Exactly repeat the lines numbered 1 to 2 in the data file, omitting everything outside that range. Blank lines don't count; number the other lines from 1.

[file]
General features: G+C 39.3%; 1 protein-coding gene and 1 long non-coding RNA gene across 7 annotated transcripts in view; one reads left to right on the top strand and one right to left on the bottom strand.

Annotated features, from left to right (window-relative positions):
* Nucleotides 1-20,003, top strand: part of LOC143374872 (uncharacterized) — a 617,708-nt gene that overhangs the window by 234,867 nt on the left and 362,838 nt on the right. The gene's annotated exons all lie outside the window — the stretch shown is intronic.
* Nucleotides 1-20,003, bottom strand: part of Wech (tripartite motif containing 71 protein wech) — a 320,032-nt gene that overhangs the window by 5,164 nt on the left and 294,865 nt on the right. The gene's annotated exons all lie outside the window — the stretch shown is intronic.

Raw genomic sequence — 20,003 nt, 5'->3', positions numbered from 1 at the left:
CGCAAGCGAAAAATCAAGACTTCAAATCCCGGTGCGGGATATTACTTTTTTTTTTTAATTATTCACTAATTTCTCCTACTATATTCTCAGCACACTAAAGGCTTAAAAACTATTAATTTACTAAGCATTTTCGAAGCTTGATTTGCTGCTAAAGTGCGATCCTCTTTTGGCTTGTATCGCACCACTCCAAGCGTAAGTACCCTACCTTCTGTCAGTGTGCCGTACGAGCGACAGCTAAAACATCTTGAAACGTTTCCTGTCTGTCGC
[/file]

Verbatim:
General features: G+C 39.3%; 1 protein-coding gene and 1 long non-coding RNA gene across 7 annotated transcripts in view; one reads left to right on the top strand and one right to left on the bottom strand.

Annotated features, from left to right (window-relative positions):